The issue of external debt was placed at 12 year terms and with an interest rate of 8.625%.
From a statement issued by the Ministry of Finance:
February 21, 2017.The Government of the Republic of El Salvador, through the Ministry of Finance and the Central Reserve Bank reports that today a successful issue was made of sovereign bonds (Eurobonds) in the international market for the sum of $600 million.
Low interest rates in the international market have favored Costa Rican sovereign debt bonds which are yielding better dividends.
Higher rates paid out by Costa Rican bonds with their associated risk level, coupled with an international context of low interest rates, has led to increased demand for foreign debt bonds, which "... have appreciated between 14% and 30%" so far this year.
The rate obtained is the lowest in history for a Eurobond Guatemala issue, and allowed the country to obtain significant savings, estimated at $20 million in annual interest expenses compared with current local rates.
From a statement issued by the Ministry of Finance:
The rise of interest rates in US is one of the reasons behind the lower demand for Costa Rican debt bonds, which are perceived as riskier because they are not investment grade.
When US interest rates began to fall, international investors sought riskier options and performances, such as external debt bonds rated below investment grade in countries such as Costa Rica. Now that an increase in US rates has been confirmed, investors are beginning to abandon riskier options to move to others which have equal or better performance but with lower risk.
The deterioration of public finances has forced the offering of a yield of 7.15% at 30 years, 4.44% above the US Treasury bond rate for the same time time period, with offers received for $3.5 billion.
From a statement issued by the Ministry of Finance of Costa Rica:
An announcement has been made that the government has selected Deutsche Bank and HSBC to structure and place on the international market an issuance of debt of up to $1 billion, scheduled for February 2014.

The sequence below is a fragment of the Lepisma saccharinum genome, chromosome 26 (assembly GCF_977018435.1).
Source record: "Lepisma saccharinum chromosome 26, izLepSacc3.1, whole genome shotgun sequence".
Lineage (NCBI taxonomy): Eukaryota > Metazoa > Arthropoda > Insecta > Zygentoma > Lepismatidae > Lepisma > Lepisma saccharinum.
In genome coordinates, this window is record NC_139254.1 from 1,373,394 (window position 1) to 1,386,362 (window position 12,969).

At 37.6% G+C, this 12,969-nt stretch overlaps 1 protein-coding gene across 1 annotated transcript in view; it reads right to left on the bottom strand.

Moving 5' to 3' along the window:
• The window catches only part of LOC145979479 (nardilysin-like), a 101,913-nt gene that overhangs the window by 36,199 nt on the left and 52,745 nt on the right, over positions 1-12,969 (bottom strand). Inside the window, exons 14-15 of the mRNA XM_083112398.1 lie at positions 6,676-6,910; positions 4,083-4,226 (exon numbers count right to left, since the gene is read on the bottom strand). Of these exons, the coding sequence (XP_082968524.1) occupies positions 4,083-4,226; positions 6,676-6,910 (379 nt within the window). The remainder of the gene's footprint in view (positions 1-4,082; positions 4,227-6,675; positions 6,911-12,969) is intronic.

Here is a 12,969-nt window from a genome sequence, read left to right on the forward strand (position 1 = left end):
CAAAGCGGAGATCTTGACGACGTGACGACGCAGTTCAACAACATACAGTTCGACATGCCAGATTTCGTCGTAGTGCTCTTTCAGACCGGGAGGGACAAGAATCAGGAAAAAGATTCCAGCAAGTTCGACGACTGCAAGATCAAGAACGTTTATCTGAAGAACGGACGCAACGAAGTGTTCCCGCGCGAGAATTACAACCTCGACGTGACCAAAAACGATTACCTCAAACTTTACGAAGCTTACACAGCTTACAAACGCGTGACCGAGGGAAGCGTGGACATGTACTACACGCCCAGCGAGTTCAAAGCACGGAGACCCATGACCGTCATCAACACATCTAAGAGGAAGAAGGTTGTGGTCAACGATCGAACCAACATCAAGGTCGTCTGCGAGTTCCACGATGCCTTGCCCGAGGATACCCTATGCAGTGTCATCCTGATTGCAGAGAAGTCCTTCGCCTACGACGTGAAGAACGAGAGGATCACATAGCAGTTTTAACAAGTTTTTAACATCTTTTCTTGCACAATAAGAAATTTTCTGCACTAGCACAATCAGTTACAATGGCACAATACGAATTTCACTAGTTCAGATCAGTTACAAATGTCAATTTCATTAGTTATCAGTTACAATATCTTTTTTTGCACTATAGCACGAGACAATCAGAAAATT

In order to take advantage of any "window of opportunity" that may present itself in the international market in terms of rate conditions and demand for the issue, the government of Costa Rica has accelerated the process and selected Deutsche Bank and HSBC to lead the process of placement of public debt worth up to $1 billion.
The Ministry of Finance has started a process to contract an international bank to structure and place an issue of debt for an amount between $500 and $1 billion.
The Ministry of Finance started the process to place a new issue of sovereign debt this year, for an amount which, although not yet confirmed, will range between $500 and $1 billion. The process begins with the "... hiring the services necessary to perform an eventual placement in the international market and / or operation of liability management."
The difference in the yield on 30-year bonds relative to US Treasuries of the same period went from 3.33% in April to 3.85% up to December 4th.
The decision by the Executive to increase public spending in 2015 and continue to increase the fiscal deficit in an international environment which is a less favorable than it was in previous years is one of the reasons that explains the higher risk now being perceived by international investors regarding Costa Rican foreign debt bonds.
Although they have recovered the upward trend seen before Moody's withdrew the investment grade rating, they still have not returned to the pre-announcement levels.
Prices of Costa Rican debt securities increased between 1.2% and 4.5% on the international market, with those with a maturity of 2043 registering the highest increase, "... which ended up being traded at a price of 83% on 17 September, registering 87.5% on 27 October.
The government has placed on the international market an issue due 2027 at a coupon of 6.375%, with offers that exceeded the amount placed by 5.8 times.
From a statement issued by from Presidency of El Salvador:
(Thursday 11 September) the Republic of El Salvador made a successful placement of sovereign bonds (Eurobonds) in the international market to the tune of $800 million, covered by Legislative Decree No. 711 of June 12, 2014, published in the official newspaper La Gaceta on 20 June of the same year.
The risk premium demanded by investors for the Costa Rican international bond due in 2023 rose from 2.10% to 2.56% between June and September 2014.
Investors could be moving towards a degradation of the sovereign rating of the country, a possibility already suggested by Fitch rating agency.
An article on Nacion.com reports that "... Since last June, the extra rate of return that foreign savers demand for Costa Rican Government's securities in respect to United States Treasuries (so-called risk premium or margin) has gone. "
Fitch has also downgraded the issue ratings on Guatemala's senior unsecured foreign and local currency bonds to 'BB' from 'BB+', with outlook revised to Stable.
From the press release by Fitch Ratings:
Fitch Ratings has downgraded Guatemala's long-term foreign and local currency Issuer Default Ratings (IDRs) to 'BB' from 'BB+'. Fitch has also downgraded the issue ratings on Guatemala's senior unsecured foreign and local currency bonds to 'BB' from 'BB+'. The Rating Outlooks on the long-term IDRs have been revised to Stable from Negative. In addition, Fitch has downgraded Guatemala's Country Ceiling to 'BB+' from 'BBB-' and affirmed the short-term foreign currency IDR at 'B'.
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